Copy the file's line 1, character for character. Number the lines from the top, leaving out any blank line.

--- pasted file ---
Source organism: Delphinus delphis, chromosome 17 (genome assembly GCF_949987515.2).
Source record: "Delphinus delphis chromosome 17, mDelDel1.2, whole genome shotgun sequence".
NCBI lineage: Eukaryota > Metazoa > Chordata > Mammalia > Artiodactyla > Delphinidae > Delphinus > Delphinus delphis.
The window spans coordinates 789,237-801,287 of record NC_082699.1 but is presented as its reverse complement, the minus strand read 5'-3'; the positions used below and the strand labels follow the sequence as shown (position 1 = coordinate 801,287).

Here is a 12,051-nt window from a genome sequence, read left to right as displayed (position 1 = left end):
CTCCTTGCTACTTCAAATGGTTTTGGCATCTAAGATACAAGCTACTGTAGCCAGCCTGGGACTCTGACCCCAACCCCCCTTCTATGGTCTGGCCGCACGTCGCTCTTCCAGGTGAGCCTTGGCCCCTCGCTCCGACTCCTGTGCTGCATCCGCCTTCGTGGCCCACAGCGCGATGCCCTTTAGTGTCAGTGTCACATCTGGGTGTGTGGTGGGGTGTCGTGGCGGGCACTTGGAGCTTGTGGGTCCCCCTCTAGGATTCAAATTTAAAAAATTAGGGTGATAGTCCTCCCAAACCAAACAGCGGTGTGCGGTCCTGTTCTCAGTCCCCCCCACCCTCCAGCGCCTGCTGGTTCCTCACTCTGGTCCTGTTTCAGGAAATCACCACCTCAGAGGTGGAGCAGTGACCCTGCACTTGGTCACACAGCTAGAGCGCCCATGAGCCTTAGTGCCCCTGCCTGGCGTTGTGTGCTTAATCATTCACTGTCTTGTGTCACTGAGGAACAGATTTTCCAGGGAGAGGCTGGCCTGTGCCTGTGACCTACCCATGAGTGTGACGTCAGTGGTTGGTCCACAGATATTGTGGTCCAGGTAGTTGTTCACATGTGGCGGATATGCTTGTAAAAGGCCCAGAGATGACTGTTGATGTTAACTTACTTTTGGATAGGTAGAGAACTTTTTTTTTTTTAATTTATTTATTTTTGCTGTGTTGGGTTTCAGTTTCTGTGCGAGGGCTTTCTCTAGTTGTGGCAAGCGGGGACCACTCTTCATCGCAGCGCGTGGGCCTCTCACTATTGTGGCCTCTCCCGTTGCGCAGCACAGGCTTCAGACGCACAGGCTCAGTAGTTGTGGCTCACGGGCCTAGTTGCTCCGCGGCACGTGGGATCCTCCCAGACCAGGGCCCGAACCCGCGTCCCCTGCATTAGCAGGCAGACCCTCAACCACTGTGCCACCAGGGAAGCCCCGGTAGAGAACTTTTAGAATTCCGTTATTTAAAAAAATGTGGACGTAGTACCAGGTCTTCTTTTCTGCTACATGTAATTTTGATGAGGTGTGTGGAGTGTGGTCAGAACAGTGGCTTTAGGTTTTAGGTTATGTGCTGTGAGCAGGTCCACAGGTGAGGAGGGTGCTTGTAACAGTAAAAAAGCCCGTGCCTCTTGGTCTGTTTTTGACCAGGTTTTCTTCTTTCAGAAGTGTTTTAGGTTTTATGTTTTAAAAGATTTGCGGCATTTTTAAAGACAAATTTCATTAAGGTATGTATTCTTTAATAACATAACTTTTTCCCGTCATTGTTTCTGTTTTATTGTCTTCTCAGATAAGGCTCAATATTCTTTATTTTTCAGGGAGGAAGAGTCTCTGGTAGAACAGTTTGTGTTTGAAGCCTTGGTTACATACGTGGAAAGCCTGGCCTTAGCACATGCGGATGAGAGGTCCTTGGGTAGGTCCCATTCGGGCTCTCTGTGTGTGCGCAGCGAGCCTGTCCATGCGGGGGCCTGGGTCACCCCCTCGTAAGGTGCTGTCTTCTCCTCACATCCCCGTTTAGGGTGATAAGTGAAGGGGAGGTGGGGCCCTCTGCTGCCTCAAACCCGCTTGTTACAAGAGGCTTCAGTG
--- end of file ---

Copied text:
Source organism: Delphinus delphis, chromosome 17 (genome assembly GCF_949987515.2).